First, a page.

America's Housing Affordability Challenges

Updated September 2014


Among America’s current challenges:

  • 40.9 million households—or more than a third of US families and individuals—had “burdensome” housing costs in 2012. (Those are housing costs above the generally recognized standard of affordability—30 percent or less of household income.)
  • That 40.9 million total actually was 1.7 million less households than in 2011—halting a long, upward trend—but still more than 9 million more than in 2002.
  • About 5.8 million of the increase since 2002 was among severely burdened households (paying more than 50 percent of income for housing).
  • Almost all of the cost burdens eliminated were on the homeowner side—down from 22 million homes in 2011 to 20.3 million in 2012. “But even with this decline, more than a quarter of homeowners (27 percent) still had cost burdens, including more than one in ten with severe burdens.”

(Joint Center for Housing Studies, Harvard University, The State of the Nation’s Housing (“SONH”) 2014, p. 27, posted at


“The picture for renters is even less encouraging.” Id. Most renters’ incomes are disproportionately low.  (E.g., Joint Center for Housing Studies of Harvard University, America’s Rental Housing (“ARH”), p. 3 (Dec. 9, 2013), posted at

  • The number of rental households with burdensome housing costs “rose slightly to 20.6 million in 2012, marking the sixth straight year of increases. And although the cost-burdened share edged down, it still remained close to 50 percent. Moreover, more than one in four renters (27 percent) were severely housing cost burdened.”
  • More than 80 percent of American households with incomes below $15,000 (which essentially is one fulltime job at the federal minimum wage) paid more than 30 percent of income for housing—and more than two-thirds paying over 50 percent. “Within this lowest-income group, the cost-burdened shares differ little between owners and renters.”
  • “In the next-lowest income group (earning $15,000–29,999), three-quarters of renters were cost burdened compared with 52 percent of owners. Even so, the severely cost-burdened shares for both owners and renters in this income group were similar (27 percent vs. 34 percent).”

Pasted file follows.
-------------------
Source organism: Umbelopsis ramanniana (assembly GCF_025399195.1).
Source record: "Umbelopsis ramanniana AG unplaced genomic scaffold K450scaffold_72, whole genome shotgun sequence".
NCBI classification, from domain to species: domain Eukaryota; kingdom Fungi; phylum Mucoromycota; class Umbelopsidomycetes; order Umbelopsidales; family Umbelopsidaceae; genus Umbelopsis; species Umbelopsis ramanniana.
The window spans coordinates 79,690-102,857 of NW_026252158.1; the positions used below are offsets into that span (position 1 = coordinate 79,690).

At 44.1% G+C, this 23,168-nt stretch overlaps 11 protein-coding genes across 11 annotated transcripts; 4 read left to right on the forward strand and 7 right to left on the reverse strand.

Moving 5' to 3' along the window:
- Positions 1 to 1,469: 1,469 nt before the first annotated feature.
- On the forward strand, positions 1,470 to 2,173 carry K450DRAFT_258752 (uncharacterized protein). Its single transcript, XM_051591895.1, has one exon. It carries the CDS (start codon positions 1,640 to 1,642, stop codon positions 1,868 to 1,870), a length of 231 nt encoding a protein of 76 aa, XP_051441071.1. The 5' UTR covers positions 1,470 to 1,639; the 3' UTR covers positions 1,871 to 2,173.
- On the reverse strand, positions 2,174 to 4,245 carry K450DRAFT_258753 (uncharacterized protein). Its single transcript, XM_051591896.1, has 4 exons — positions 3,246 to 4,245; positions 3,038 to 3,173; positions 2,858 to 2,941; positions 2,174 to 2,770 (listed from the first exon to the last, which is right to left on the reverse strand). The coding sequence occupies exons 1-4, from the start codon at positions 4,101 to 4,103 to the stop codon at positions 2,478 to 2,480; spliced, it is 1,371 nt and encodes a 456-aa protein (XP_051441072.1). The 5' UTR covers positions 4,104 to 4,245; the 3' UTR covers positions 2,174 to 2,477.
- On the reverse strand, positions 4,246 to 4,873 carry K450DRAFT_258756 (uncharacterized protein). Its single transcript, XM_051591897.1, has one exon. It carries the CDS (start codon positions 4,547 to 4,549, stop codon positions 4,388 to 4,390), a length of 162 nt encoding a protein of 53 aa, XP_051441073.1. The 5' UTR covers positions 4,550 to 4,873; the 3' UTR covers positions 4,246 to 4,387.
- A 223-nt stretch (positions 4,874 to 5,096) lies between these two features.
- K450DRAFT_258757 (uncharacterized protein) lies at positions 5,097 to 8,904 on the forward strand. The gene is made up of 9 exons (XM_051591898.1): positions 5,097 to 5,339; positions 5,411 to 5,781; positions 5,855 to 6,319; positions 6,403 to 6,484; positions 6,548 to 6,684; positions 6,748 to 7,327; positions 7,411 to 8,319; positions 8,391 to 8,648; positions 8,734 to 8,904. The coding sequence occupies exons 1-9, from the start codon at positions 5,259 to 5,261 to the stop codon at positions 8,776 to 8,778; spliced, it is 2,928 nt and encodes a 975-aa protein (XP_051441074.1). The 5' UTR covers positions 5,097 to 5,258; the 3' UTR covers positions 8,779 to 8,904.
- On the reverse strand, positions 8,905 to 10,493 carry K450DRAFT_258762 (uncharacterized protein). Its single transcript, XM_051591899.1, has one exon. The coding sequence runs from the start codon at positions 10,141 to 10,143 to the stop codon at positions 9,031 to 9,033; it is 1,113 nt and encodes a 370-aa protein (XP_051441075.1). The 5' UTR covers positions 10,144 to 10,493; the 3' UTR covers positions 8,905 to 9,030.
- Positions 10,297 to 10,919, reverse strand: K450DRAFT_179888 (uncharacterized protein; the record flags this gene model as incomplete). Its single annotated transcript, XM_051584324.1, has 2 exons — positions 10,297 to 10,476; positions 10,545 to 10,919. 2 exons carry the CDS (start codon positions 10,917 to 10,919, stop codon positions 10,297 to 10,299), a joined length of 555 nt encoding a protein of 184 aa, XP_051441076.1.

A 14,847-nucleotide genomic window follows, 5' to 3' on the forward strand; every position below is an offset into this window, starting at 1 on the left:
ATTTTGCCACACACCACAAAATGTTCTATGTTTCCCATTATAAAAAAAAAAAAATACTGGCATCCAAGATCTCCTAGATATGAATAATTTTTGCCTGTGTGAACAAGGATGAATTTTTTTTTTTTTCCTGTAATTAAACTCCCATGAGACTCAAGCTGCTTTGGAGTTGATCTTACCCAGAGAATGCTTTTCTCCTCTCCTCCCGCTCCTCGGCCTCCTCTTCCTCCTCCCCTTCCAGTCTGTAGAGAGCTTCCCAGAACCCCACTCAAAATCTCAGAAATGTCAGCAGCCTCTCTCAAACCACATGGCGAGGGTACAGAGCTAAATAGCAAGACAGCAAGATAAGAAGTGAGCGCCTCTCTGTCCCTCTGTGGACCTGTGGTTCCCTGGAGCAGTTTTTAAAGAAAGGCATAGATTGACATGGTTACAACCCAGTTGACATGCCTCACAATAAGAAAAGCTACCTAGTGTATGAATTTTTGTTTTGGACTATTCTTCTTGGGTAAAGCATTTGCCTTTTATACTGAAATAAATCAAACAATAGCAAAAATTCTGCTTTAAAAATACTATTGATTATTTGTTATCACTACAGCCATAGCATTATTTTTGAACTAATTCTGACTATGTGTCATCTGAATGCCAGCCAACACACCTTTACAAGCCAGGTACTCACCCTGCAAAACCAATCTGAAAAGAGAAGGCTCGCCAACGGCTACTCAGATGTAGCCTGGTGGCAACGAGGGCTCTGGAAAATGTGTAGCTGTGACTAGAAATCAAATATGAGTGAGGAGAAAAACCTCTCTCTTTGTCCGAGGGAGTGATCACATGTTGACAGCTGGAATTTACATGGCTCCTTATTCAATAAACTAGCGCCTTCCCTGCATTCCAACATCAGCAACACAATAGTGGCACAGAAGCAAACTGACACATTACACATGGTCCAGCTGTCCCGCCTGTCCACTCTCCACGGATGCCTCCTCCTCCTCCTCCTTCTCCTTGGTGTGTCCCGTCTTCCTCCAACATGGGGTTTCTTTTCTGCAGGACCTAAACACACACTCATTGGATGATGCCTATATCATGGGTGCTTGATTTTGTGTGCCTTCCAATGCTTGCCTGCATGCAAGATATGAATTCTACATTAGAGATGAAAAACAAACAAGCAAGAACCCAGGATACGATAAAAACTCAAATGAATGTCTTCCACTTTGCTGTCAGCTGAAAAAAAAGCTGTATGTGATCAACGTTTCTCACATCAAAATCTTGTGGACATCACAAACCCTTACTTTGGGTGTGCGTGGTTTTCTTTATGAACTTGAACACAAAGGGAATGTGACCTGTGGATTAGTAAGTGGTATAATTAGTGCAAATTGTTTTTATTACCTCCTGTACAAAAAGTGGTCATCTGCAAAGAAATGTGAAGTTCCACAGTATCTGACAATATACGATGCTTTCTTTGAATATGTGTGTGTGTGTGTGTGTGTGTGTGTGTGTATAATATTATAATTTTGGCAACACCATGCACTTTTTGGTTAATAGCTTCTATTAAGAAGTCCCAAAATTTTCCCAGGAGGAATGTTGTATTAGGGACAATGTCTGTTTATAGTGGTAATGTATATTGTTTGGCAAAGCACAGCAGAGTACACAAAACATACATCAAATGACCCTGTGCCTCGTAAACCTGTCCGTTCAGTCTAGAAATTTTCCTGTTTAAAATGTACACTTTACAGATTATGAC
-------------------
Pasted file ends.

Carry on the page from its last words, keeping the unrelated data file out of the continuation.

(SONH 2014, p. 27) Overall, there were approximately 43 million in the nation by early 2013—35 percent of total households, compared with 31 percent in 2004—and the number of renters was still rising. ARH 2013, p. 1) Overall, about 45.3 million Americans lived in poverty in 2013 (14.5 percent of the population, down from 15.0 percent in 2012). U.S. Census Bureau, Income, Poverty and Health Insurance Coverage in the United States: 2013 Release Number: CB14-169 (Sept. 16, 2014).  

            Homeless persons

Some progress has been made on homelessness, in spite of the severe recession of 2007-09 and the very slow recovery. “The January 2013 point-in-time count is the most recent national estimate of homelessness in the United States for which data are available. The count identified 610,042 people experiencing homelessness.” National Alliance to End Homelessness, The State Of Homelessness In America 2014, p. 1 (posted at

The comparable, one-night count in January 2012 showed that 633,782 persons were homeless—4 percent more. Based on those one-day counts:

With the exception of a small increase in 2010, homelessness has in fact fallen steadily since 2007. All major at-risk groups have shared in this improvement, with an 11 percent drop among individuals in families, 12 percent among the chronically homeless, and 6 percent among veterans. Virtually all of the decrease in homelessness has come within the unsheltered population, while the number living in shelters has held fairly constant at just under 400,000.

(SONH 2014, p. 31)  “Federal funding for homeless assistance increased 34 percent between FY2007 and FY2013, contributing to the addition of 95,662 beds in permanent supportive housing.” (Id.)

This new housing has made a profound difference in reducing homelessness among such vulnerable groups as veterans and the chronically homeless. Increased funding for healthcare services that target those with complex medical, mental health, and substance abuse issues has also contributed to the overall decline in homelessness.

(Id.) According to the U. S. Conference of Mayors. lack of housing affordability is a leading cause of homelessness in the cities it surveys (which include many of the nation’s biggest metropolitan areas). (E.g., U. S. Conference of Mayors, Hunger and Homelessness Survey, p. 2 (Dec. 2013), posted at Nineteen percent of homeless adults were employed during 2013, despite a dauntingly high rate of unemployment, underemployment, and people who had given up looking for work.) (Id., p. 3) 

            Related affordability issues

SONH 2014 summarizes related housing difficulties of low-income Americans, such as:

  • The serious tradeoffs they must make between paying the rent (or mortgage) and providing food, clothing, health care, and other basic needs of their family members;